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The E-Sylum (3/26/2017)

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Stone Mountain Association Scrapbook Sought

1925 Stone Mountain Half Dollar obverse 1925 Stone Mountain Half Dollar reverse

Jim Harris writes:

Can anyone direct me to a copy or information relating to: ‘Mrs. N. Burton Bass’s ‘Scrapbook of the [Stone Mountain Association] Harvest Campaign’, “from the Harry Sponseller collection”? Unfortunate I have no other information. I assume from the subject, it was put together C. 1927, perhaps privately printed and in limited edition. Not even sure of the format. Any assistance would be appreciated.

I added images of the 1925 Stone Mountain half dollar from the NGC Coin Explorer site. Can anyone help locate the scrapbook? Jim can be reached at . Thanks. -Editor

Researcher Seeks Earliest Records of Washington Tokens
Regarding the Washington tokens mentioned in the Oxford Numismatic Society blog article last week, Bob Leonard writes:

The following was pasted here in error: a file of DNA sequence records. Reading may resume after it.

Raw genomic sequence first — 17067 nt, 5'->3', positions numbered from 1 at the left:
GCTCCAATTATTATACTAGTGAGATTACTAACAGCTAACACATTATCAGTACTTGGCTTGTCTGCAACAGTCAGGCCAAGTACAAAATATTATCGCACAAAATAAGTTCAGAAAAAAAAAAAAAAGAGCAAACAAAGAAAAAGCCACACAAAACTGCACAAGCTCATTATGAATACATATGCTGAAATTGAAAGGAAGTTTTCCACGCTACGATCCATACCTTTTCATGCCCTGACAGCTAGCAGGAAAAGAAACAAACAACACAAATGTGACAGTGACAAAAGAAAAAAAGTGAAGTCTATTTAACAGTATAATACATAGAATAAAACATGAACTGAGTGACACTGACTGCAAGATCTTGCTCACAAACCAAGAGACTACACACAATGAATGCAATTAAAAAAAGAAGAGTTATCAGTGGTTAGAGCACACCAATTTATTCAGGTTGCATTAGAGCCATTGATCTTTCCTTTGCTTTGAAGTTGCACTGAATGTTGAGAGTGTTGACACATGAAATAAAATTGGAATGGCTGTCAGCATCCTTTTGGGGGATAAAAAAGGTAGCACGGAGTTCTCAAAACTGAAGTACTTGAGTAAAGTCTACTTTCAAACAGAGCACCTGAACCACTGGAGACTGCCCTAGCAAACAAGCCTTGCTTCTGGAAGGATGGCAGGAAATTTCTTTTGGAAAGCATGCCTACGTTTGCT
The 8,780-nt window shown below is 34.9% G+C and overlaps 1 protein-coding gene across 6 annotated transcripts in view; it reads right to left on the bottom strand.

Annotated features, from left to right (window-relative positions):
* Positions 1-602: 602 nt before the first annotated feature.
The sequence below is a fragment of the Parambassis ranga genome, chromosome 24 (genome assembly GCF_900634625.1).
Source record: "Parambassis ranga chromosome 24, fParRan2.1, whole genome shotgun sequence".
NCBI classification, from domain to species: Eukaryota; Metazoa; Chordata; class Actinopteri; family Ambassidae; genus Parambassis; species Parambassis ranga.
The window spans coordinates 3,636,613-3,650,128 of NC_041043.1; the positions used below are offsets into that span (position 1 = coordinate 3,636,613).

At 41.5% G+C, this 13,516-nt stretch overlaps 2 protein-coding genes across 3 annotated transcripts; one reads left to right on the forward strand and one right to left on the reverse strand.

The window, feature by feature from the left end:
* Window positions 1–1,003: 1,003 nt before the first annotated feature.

The author of this blog thought that the Double Head cent was struck as late as the 1840s, because "the token was still in circulation at mid century." This is an inadequate reason: 18th-century New Jersey coppers ("horseheads") were still found as late as the 1850s.

The date of striking is uncertain, however. I have been trying to locate the earliest record of each piece in this series, and the best I can come up with is a mention in the Third Bulletin of the Proceedings of the National Institute for the Promotion of Science that Item No. 319, "Copper Cent of America, Washington and Independence, 1783" was donated to this forerunner of the Smithsonian Institution Nov. 13, 1843 by Capt. J. S. Inglee (Vladimir Clain-Stefanelli, History of the National Numismatic Collections, 1968, p. 75). Capt. Inglee clearly thought it was old, so a date in the 1820s is more likely.

Does anyone know of any earlier records for any of these four pieces?

To read the earlier E-Sylum article, see:

On 'Dropping a Dime'

Last week I asked, "Would anyone care to explain for our younger readers what “dropping a dime” means?" -Editor

Jeff Starck of Coin World writes:

It refers to that time long ago when there pay phones (What are those?!) and it cost a dime to make a phone call, generally to avoid trouble.